ISSN-L (Online) : 0975 - 0207
ISSN (Print) : 0975 - 0029

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2013-14: Multi-Stakeholder Conference and Special Issue on “Surveillance, Censorship & Indian Law: Mapping the Field”

A spate of recent events, such as the debate surrounding Section 66A of the Information Technology Act and the Intermediaries Guidelines under it, the calls against decriminalizing speech offences (such as sedition, obscenity or defamation) in both traditional and new media, the debate around the Central Monitoring System, the NAT GRID and CCTNS in India(and the Snowden affair globally) have thrown the effect of state action (including legislation) on the fundamental rights to free speech, privacy and due process into sharp relief.

This issue proposes to engage with key questions surrounding the state of speech and privacy rights in India, in light of existing and improving capacities of both state and non-state entities to engage in activities that restrict these rights. We welcome contributions engaging with state and non-state led censorship and surveillance arising across the Indian media, whether physical or virtual, and with the sufficiency and effectiveness of existing laws to govern them. Submissions may address censorship in any medium (press, broadcasting, film or new media) and surveillance of any type (whether of persons, physical property or of communications).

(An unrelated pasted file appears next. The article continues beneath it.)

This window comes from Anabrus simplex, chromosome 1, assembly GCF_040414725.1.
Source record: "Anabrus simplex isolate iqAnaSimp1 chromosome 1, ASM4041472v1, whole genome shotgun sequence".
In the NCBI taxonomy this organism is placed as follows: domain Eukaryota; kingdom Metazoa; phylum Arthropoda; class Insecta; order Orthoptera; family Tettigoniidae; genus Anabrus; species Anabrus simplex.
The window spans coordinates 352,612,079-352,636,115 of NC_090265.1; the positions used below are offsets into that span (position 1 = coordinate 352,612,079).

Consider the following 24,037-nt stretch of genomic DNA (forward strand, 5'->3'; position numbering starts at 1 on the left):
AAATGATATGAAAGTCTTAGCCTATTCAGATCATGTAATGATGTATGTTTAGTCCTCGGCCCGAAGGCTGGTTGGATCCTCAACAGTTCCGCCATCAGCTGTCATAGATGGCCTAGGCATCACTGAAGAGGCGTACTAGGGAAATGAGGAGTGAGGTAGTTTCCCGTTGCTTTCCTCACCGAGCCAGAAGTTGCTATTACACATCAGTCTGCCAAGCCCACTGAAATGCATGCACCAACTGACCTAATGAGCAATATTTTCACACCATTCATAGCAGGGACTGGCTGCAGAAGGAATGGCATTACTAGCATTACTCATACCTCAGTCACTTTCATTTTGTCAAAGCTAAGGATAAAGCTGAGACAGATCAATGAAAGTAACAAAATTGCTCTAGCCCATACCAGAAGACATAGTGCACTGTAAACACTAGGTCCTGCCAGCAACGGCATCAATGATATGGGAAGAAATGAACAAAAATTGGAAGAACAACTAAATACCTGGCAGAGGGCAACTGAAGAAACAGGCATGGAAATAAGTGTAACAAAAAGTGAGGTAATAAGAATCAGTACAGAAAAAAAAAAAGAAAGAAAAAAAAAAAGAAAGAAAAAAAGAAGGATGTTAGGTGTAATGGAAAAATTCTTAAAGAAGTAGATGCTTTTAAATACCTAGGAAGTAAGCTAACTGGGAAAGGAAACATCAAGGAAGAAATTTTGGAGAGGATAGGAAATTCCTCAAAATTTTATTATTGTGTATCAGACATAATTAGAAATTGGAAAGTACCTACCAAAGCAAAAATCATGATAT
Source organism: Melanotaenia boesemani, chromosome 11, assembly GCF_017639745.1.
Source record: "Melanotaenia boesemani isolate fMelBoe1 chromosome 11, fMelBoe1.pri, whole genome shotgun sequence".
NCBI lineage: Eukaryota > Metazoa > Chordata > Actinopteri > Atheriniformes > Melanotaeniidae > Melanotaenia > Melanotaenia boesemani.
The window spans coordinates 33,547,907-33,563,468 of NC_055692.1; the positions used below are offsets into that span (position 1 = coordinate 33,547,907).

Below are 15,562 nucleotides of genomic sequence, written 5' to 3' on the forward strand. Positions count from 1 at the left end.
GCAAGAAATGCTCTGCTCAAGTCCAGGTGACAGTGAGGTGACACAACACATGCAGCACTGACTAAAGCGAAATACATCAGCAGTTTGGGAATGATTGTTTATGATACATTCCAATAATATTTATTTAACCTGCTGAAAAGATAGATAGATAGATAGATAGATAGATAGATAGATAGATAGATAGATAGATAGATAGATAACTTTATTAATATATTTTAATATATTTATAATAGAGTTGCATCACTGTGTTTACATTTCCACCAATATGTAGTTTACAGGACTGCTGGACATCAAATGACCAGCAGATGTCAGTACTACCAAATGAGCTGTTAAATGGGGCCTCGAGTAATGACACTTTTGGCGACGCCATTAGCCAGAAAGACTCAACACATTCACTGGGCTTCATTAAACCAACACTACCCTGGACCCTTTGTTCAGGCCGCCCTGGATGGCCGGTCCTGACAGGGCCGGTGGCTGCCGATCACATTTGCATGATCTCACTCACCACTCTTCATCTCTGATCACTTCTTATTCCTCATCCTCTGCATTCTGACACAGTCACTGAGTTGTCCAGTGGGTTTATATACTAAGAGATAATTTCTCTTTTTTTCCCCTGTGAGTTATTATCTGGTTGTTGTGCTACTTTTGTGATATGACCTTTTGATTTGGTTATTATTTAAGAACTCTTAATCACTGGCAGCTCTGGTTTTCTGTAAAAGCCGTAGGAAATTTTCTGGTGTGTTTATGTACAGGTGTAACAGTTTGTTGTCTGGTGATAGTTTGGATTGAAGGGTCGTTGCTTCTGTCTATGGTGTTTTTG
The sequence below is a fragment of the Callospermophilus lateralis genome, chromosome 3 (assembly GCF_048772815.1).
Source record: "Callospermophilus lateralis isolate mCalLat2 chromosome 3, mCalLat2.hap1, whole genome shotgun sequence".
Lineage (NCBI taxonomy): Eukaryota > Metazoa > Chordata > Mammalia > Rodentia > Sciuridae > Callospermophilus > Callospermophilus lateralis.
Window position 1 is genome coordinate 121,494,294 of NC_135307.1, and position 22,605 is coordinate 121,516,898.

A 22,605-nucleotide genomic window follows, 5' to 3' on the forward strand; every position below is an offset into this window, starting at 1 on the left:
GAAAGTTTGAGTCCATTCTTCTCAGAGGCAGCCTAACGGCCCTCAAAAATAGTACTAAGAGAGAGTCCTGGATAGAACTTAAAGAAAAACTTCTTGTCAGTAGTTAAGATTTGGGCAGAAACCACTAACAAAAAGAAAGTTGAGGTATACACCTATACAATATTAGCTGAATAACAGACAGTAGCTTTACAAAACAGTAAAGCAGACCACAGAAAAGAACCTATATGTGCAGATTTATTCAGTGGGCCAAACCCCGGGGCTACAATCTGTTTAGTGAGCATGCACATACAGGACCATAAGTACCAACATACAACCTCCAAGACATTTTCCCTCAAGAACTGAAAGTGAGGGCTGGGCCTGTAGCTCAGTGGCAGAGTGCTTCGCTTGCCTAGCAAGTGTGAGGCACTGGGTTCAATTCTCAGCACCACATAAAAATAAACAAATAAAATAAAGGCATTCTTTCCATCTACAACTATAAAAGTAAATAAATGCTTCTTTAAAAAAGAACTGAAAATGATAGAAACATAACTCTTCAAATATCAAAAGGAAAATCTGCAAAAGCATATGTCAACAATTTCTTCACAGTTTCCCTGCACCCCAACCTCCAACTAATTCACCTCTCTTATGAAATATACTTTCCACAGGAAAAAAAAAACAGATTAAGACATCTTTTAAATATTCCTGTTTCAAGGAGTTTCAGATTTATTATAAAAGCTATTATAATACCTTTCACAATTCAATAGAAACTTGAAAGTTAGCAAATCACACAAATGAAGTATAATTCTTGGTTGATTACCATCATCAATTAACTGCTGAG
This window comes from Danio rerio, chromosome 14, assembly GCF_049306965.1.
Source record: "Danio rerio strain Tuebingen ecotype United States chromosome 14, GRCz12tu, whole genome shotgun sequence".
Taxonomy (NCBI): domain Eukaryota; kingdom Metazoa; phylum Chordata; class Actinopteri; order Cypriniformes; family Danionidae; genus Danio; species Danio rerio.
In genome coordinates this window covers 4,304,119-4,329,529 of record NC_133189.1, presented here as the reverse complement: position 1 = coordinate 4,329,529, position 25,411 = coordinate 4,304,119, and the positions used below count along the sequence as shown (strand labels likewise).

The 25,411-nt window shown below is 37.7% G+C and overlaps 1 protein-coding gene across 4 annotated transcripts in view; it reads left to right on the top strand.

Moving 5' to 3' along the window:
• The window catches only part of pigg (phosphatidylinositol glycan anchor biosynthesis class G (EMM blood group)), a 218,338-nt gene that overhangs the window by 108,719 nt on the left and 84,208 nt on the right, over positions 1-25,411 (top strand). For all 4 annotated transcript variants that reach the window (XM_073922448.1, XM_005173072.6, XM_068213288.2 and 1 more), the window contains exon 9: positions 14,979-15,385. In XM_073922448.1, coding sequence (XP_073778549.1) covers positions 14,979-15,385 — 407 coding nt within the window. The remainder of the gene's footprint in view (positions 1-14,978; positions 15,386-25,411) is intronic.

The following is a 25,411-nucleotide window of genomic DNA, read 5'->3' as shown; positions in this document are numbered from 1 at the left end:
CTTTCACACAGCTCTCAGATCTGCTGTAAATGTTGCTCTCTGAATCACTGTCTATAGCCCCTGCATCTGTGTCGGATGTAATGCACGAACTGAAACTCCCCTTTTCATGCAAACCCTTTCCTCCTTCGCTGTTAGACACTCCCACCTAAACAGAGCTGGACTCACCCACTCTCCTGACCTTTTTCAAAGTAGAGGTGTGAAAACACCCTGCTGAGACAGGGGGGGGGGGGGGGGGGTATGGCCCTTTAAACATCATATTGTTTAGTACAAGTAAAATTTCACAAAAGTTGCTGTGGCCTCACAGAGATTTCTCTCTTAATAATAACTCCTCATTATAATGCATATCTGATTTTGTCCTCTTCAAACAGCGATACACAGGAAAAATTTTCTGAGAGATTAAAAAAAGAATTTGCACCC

2012-13: Multi-Stakeholder Conference and Special Issue on "Copyright Amendments, 2012: A Fair Balance?"

A joint event organized by the MHRD IP Chairs at the National University of Juridical Sciences (NUJS) and the Cochin University of Science and Technology (CUSAT) in association with the NUJS Law Review and IPTLS.The conference explored the latest amendments to India’s copyright regime, amendments that have far reaching implications for copyright jurisprudence, industry practice and social justice. As with most legal policies, the amendments seek to balance various competing interest groups, ranging from the entertainment industry to disability rights groups. The conference saw the participation of academicians, policy makers, IP practitioners, the industry, civil society organizations and students who brainstormed and reflected on the amendments and their interpretative challenges. To read issue 5(4), see here.

Current Issue

Vol.6 - 2013 - No. 3

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